Kenneth Griffin

HR Legend
Jan 13, 2012
11,567
16,889
113
Cool. Wear a mask when you feel you need to wear one. Just don't try to force me to wear one. I am fully vaxxed and boosted and still got covid a couple of months ago. I was sick for a few days and recovered and am fine. At 67, I'm pretty much over putting my life on hold due to others' fears. You do you, and I'll do me.

I don’t care if you wear a mask or not. Weird comment.
 

Kenneth Griffin

HR Legend
Jan 13, 2012
11,567
16,889
113
I prefer these points made in your article:

“We know from research that social isolation is something that has a number of costs in terms of well-being.” It’s bad for our mental and physical health. And constant mask-wearing is isolating. It’s hard to hear, to connect, to communicate with others.

That’s a point that often gets lost on scientists and public health experts. The fact that people are socializing again, without masks, doesn’t mean they’ve stopped caring about their health or the health of older, more vulnerable people. Socializing for many people isn’t something frivolous. It’s vital for their mental health.

So there’s hope for a more coherent future, Bang Petersen said, as long as public health officials take the social and emotional costs into account, and impose only rules or recommendations that have a substantial, science-backed benefit. That means pushing for better ventilation in buildings, creating more compelling booster campaigns, and issuing clearer guidelines to help older and more vulnerable people avoid unnecessary risks.

Totally agree with that too. We really shouldn’t pick and choose which points the experts make that we follow.
 
Feb 9, 2013
17,446
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Our hospital considers you vaccinated if you're up to date on your most recent eligible booster. I expect to get a flu/covid booster
Our hospital considers you vaccinated if you're up to date on your most recent eligible booster. I expect to get a flu/covid booster every year.
What are they saying about second boosters? CDC is recommending a 4th shot for people over 50. I got my booster in Nov and have been considering a second booster.
 

Kenneth Griffin

HR Legend
Jan 13, 2012
11,567
16,889
113
“He admits this is based on his own anecdoctal observations.”

WhirlwindFlamboyantCougar-max-1mb.gif

You left out the next part:

The important point is that nobody has a good idea how many cases are occurring out there because we’re seeing only a fraction of the tests that have been done. Many people are testing at home, and others may not be testing at all.
 

The Tradition

HR King
Apr 23, 2002
110,009
82,681
113
You left out the next part:

The important point is that nobody has a good idea how many cases are occurring out there because we’re seeing only a fraction of the tests that have been done. Many people are testing at home, and others may not be testing at all.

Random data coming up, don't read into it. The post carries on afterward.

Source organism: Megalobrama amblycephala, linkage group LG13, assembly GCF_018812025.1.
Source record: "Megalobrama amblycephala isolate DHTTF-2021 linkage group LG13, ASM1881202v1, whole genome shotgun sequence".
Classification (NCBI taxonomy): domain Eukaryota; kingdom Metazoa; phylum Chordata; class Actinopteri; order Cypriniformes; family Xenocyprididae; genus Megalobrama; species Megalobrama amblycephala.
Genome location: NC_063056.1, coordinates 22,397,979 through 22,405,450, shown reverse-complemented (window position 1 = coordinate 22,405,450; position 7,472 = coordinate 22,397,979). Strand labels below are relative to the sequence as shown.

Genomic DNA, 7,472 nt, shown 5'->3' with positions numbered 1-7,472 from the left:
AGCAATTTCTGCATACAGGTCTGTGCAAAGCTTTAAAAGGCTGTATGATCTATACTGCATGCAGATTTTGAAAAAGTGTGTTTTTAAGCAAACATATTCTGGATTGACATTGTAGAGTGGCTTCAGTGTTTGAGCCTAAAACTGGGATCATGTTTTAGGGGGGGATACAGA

Well we certainly know how many are being hospitalized or catch the dead, and those numbers aren't up.
 
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GroupThink

HR All-State
May 3, 2022
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I have @Chishawk1425 on ignore, but can someone please define what a vaccinated person now looks like?

Are you considering vaccinated if you got the J&J shot in early 2021 with no boosters?

Are you considered vaccinated if you got Moderna or Pfizer in late 2020 or early 2021, but no follow-up boosters?

In my line of business, hospitals still consider the above fully vaccinated for employment requirements. For some of these people, it’s been well over a year since any type COVID vaccine injection.

What about me? Am I fully vaccinated? Modern shots in early 2021. Booster in Oct 2021. No additional booster. It’s now been 8 months since last injection. I’m pretty sure the shots I’ve received have worn off, but do we really know for sure?
Why do you have him on ignore? He’s been all right from what I’ve seen, maybe a bit overexcited about the president.
 

TJ8869

HR Legend
Gold Member
Dec 7, 2006
47,308
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You left out the next part:
I included the only sentence in the entire article that means anything at all.
The important point is that nobody has a good idea how many cases are occurring out there because we’re seeing only a fraction of the tests that have been done. Many people are testing at home, and others may not be testing at all.
That was also the case in December. Millions of Americans were testing at home (the ones who could find tests, anyway) and still 'official' infection rates were three times higher than they had ever been at any time during the pandemic and hospitals across the country were overrun.

'Member the "COVID Circuit Breaker" that @torbee posted sometime around Christmas? At that time there were 1056 counties in the United States where hospitals were either at capacity, in danger of reaching capacity within the next 10 days, or "unsustainable". Today that number is 168.

Given that hospitals are no longer overwhelmed and the daily death count is less than 1/10 of what it was just a few months ago, I'd say Michael Osterholm's gut feeling doesn't jibe with reality.